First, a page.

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    Kies, who did not respond to a request for comment, represents a high-powered roster of clients, including General Electric, which moved its headquarters to Boston.

    The US Chamber of Commerce wrote an open letter this month to all lawmakers and congressional candidates urging Congress to redouble its tax effort, which has been shoved to the side while lawmakers grappled with their messy health care battle.

    “At this point Congress must more fully turn its attention to and accelerate its effort to enact tax reform, which will grow the economy and create jobs,” chamber chief executive Thomas J. Donohue wrote. He said the chamber — which dropped more than $100 million on lobbying in 2016 and is consistently ranked the biggest-spending lobbying force in Washington — would be launching a “multifaceted effort in support of comprehensive tax reform.”

    “Members of Congress be warned: Failure is not an option,” Donohue said.

    Neil Bradley, the chamber’s chief policy officer, said in an interview its drive for a tax overhaul would include grass-roots activism from members in individual states, which will pressure lawmakers in their home districts.

    The political network run by the billionaire Koch brothers, Charles (above) and David, has pledged to spend millions of dollars to advance their vision for tax cuts.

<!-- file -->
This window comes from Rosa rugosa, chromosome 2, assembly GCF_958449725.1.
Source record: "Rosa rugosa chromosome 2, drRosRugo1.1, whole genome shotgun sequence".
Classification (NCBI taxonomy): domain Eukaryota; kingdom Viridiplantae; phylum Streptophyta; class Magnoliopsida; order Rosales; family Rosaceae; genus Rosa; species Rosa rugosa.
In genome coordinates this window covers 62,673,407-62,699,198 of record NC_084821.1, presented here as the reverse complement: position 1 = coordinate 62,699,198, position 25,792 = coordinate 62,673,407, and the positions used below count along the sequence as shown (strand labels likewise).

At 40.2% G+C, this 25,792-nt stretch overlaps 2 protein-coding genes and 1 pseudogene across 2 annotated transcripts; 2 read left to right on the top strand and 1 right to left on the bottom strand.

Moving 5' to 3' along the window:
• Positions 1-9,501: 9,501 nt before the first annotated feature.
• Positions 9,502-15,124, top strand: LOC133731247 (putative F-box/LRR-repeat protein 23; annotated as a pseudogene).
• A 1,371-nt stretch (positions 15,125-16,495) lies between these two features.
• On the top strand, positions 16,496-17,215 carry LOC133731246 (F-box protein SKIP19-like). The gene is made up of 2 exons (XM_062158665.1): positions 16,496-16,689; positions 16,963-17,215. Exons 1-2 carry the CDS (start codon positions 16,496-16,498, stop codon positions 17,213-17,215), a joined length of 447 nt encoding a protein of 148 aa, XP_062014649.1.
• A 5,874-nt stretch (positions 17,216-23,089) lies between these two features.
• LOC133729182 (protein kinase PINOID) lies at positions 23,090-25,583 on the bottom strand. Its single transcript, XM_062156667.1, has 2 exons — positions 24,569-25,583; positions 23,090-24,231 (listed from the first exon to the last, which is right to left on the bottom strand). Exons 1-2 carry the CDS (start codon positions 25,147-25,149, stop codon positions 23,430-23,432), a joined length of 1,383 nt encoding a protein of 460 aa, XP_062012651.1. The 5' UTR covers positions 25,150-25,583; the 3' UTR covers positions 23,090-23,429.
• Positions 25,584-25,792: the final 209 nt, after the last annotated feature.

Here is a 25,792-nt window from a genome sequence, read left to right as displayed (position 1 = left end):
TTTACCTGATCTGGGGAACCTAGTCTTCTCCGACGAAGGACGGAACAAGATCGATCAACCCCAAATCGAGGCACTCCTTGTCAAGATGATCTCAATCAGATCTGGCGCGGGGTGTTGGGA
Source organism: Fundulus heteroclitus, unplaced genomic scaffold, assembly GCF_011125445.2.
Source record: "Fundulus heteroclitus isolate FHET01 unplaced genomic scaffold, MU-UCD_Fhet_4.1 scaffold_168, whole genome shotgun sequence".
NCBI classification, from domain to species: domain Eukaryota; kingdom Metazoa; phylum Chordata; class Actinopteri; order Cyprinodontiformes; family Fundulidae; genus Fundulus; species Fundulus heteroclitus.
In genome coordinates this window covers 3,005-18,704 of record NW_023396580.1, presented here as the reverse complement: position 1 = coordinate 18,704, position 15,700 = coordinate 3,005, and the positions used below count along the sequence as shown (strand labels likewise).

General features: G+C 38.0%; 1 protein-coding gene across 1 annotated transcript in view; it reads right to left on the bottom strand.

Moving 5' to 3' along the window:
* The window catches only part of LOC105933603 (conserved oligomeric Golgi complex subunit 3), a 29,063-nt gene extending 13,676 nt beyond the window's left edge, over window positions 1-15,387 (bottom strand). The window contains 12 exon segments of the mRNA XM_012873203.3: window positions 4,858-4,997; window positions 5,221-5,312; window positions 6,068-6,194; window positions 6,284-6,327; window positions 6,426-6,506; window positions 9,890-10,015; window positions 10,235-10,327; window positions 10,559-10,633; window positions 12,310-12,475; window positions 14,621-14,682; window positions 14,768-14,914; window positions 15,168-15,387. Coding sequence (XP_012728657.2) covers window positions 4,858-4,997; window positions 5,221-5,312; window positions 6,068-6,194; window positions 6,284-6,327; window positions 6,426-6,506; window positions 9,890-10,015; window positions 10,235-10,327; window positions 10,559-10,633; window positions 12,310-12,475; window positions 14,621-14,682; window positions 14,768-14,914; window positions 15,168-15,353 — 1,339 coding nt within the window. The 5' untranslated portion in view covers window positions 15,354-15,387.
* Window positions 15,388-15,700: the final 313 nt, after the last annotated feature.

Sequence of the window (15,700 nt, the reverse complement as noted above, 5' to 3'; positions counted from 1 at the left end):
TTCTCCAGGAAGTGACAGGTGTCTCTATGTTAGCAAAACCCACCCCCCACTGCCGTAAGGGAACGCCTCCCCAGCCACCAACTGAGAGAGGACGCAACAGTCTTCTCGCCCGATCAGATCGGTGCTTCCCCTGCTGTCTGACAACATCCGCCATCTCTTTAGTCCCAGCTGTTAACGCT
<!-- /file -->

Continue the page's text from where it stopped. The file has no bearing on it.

Bo Rader/The Wichita Eagle via Associated Press/File 2012
    The political network run by the billionaire Koch brothers, Charles (above) and David, has pledged to spend millions of dollars to advance their vision for tax cuts.
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    The chamber isn’t the only group gearing up. The political network run by the billionaire Koch brothers has pledged to spend millions of dollars to advance their vision for tax cuts. Also, the National Federation of Independent Businesses, a trade group for small businesses, has a couple hundred of its members — including six from New England — flying in to Washington this week to talk up the need for tax reform with their elected representatives.

    But all this activity and enthusiasm for lower corporate rates doesn’t make the path toward successful legislation any easier. No one wants to be the one whose favored loophole is closed or incentive ditched to help pay for a broader rate reduction. Costly corporate breaks in current tax code include the ability to shift profits overseas to avoid taxes, generous tax credits for research and development, and accelerated depreciation of machinery and equipment.

    “The business community remains very divided over whether — and how — to pay for it. Everyone says they want tax reform — until they’re asked to pay for it,” said Ken Spain, spokesman for the American Made Coalition, a group that has embraced Ryan’s blueprint for a new “border-adjustment tax’’ and includes major US corporations including Boeing, Johnson & Johnson, General Electric, and Waltham-based Raytheon Co.

    Ryan’s border adjustment tax would essentially tax imports while exempting exports. Ryan would use new revenues to slash the corporate rate to 20 percent.